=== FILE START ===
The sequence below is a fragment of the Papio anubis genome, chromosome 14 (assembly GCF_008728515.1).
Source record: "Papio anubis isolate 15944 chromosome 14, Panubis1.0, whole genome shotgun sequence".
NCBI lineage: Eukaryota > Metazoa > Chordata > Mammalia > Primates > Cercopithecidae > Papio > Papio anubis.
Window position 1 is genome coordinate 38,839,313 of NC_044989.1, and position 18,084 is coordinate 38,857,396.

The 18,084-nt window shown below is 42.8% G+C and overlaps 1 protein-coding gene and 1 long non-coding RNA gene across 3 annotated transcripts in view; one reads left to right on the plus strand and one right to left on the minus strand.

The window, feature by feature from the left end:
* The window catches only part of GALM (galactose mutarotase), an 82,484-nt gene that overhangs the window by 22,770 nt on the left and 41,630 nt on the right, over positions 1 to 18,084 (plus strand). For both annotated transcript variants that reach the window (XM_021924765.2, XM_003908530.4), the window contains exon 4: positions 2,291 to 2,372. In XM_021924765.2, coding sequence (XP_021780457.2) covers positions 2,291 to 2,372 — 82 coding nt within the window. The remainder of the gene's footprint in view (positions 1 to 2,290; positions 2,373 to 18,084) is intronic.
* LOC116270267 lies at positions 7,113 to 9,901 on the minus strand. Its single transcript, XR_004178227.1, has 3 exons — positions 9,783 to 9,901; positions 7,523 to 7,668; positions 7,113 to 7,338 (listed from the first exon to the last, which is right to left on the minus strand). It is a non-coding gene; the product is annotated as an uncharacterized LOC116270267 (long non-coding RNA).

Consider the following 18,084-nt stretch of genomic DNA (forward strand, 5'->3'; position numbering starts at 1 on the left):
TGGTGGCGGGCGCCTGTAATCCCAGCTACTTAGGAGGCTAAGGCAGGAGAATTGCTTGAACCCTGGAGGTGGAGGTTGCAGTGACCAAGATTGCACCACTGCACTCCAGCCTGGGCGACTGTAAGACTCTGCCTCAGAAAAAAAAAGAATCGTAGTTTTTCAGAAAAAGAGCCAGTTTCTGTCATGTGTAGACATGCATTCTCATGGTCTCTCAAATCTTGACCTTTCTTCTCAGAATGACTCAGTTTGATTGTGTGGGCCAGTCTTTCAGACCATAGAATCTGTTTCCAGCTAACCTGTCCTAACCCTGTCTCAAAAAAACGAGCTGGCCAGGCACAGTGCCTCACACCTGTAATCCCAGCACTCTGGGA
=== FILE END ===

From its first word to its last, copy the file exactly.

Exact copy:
The sequence below is a fragment of the Papio anubis genome, chromosome 14 (assembly GCF_008728515.1).
Source record: "Papio anubis isolate 15944 chromosome 14, Panubis1.0, whole genome shotgun sequence".
NCBI lineage: Eukaryota > Metazoa > Chordata > Mammalia > Primates > Cercopithecidae > Papio > Papio anubis.
Window position 1 is genome coordinate 38,839,313 of NC_044989.1, and position 18,084 is coordinate 38,857,396.

The 18,084-nt window shown below is 42.8% G+C and overlaps 1 protein-coding gene and 1 long non-coding RNA gene across 3 annotated transcripts in view; one reads left to right on the plus strand and one right to left on the minus strand.

The window, feature by feature from the left end:
* The window catches only part of GALM (galactose mutarotase), an 82,484-nt gene that overhangs the window by 22,770 nt on the left and 41,630 nt on the right, over positions 1 to 18,084 (plus strand). For both annotated transcript variants that reach the window (XM_021924765.2, XM_003908530.4), the window contains exon 4: positions 2,291 to 2,372. In XM_021924765.2, coding sequence (XP_021780457.2) covers positions 2,291 to 2,372 — 82 coding nt within the window. The remainder of the gene's footprint in view (positions 1 to 2,290; positions 2,373 to 18,084) is intronic.
* LOC116270267 lies at positions 7,113 to 9,901 on the minus strand. Its single transcript, XR_004178227.1, has 3 exons — positions 9,783 to 9,901; positions 7,523 to 7,668; positions 7,113 to 7,338 (listed from the first exon to the last, which is right to left on the minus strand). It is a non-coding gene; the product is annotated as an uncharacterized LOC116270267 (long non-coding RNA).

Consider the following 18,084-nt stretch of genomic DNA (forward strand, 5'->3'; position numbering starts at 1 on the left):
TGGTGGCGGGCGCCTGTAATCCCAGCTACTTAGGAGGCTAAGGCAGGAGAATTGCTTGAACCCTGGAGGTGGAGGTTGCAGTGACCAAGATTGCACCACTGCACTCCAGCCTGGGCGACTGTAAGACTCTGCCTCAGAAAAAAAAAGAATCGTAGTTTTTCAGAAAAAGAGCCAGTTTCTGTCATGTGTAGACATGCATTCTCATGGTCTCTCAAATCTTGACCTTTCTTCTCAGAATGACTCAGTTTGATTGTGTGGGCCAGTCTTTCAGACCATAGAATCTGTTTCCAGCTAACCTGTCCTAACCCTGTCTCAAAAAAACGAGCTGGCCAGGCACAGTGCCTCACACCTGTAATCCCAGCACTCTGGGA